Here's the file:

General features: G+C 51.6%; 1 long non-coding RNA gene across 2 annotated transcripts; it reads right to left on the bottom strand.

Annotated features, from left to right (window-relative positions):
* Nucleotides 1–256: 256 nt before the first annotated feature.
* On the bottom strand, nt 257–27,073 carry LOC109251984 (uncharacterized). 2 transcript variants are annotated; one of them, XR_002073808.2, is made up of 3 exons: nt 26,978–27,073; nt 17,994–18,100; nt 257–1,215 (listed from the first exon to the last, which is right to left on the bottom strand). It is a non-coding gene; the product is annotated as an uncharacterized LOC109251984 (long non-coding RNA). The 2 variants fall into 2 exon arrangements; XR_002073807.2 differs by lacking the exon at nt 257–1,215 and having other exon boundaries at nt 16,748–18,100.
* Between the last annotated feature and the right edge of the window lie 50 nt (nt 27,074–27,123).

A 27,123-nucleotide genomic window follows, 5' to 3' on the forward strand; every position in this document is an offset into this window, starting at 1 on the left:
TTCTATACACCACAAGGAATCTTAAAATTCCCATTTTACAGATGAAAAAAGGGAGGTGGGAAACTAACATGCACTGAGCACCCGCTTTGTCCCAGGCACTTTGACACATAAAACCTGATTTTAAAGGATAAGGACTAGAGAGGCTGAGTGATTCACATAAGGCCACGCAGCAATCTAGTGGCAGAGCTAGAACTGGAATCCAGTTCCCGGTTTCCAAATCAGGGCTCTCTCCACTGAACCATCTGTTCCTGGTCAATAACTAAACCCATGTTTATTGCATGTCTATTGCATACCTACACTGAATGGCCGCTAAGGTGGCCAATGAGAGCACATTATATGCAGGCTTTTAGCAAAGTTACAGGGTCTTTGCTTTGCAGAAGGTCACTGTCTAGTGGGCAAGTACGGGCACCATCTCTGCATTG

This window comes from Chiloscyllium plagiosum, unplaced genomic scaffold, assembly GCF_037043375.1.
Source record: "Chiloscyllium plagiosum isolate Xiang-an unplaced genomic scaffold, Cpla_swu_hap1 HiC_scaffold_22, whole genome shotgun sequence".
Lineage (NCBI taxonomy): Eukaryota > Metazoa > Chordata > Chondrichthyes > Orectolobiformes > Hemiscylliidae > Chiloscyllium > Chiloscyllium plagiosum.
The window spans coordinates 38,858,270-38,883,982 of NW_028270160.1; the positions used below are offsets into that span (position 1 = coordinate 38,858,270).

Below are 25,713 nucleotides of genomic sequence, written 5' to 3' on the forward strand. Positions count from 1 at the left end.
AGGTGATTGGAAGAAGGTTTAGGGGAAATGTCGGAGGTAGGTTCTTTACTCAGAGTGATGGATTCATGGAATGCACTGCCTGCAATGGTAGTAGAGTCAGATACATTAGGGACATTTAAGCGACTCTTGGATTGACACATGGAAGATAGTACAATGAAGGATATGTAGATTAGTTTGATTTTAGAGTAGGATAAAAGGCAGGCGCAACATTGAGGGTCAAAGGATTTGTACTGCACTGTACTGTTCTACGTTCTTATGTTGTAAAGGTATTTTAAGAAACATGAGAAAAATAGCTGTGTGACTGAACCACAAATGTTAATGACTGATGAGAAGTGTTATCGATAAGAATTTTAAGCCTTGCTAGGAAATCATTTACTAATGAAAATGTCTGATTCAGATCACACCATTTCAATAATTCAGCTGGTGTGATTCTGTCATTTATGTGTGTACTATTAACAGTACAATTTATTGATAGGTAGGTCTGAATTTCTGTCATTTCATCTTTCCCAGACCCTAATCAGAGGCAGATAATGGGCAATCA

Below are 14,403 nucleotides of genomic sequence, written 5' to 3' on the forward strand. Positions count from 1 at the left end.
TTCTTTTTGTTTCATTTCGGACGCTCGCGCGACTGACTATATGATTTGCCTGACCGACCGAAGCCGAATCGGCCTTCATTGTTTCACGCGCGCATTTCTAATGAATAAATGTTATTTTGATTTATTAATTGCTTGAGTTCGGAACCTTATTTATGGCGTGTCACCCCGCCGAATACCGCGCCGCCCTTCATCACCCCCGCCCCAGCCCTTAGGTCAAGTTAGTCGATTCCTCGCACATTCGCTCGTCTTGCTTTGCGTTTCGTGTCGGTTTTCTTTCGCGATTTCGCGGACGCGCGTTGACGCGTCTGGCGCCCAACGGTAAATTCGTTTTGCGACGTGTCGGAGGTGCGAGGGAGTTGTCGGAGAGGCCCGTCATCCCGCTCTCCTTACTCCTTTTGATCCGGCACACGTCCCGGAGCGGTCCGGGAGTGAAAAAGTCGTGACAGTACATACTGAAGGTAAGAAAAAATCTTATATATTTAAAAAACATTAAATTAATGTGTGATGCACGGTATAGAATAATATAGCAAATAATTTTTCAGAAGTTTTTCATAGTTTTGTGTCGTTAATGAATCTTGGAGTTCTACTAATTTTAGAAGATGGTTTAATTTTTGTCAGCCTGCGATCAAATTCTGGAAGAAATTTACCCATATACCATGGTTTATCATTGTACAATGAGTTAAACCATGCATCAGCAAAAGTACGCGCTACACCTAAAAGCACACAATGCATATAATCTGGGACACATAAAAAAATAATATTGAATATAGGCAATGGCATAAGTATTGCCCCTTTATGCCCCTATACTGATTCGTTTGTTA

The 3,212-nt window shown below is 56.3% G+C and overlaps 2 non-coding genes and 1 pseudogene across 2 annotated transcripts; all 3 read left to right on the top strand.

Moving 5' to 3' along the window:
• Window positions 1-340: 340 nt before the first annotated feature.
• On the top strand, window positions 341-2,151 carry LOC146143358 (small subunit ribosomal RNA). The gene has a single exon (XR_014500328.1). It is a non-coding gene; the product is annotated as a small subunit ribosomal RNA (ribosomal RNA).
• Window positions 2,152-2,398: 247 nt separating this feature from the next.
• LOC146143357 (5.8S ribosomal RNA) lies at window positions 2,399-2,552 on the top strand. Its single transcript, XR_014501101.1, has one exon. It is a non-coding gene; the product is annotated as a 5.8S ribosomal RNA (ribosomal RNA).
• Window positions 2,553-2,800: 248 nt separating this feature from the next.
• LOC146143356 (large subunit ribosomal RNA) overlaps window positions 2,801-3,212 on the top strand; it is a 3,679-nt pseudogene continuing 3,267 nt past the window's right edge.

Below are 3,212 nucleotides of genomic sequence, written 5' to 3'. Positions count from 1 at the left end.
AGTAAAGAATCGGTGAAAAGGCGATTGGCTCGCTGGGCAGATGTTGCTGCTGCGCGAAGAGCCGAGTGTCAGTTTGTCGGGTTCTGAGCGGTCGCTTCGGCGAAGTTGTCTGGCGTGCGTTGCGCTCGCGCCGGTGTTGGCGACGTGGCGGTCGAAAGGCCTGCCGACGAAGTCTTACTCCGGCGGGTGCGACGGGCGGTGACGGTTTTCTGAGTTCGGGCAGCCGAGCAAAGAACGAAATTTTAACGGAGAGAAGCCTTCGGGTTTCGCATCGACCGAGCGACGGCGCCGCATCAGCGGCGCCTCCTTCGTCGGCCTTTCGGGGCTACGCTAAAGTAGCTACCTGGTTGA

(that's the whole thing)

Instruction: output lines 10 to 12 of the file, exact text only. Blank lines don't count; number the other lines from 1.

Lineage (NCBI taxonomy): Eukaryota > Metazoa > Chordata > Chondrichthyes > Orectolobiformes > Hemiscylliidae > Chiloscyllium > Chiloscyllium plagiosum.
The window spans coordinates 38,858,270-38,883,982 of NW_028270160.1; the positions used below are offsets into that span (position 1 = coordinate 38,858,270).

Below are 25,713 nucleotides of genomic sequence, written 5' to 3' on the forward strand. Positions count from 1 at the left end.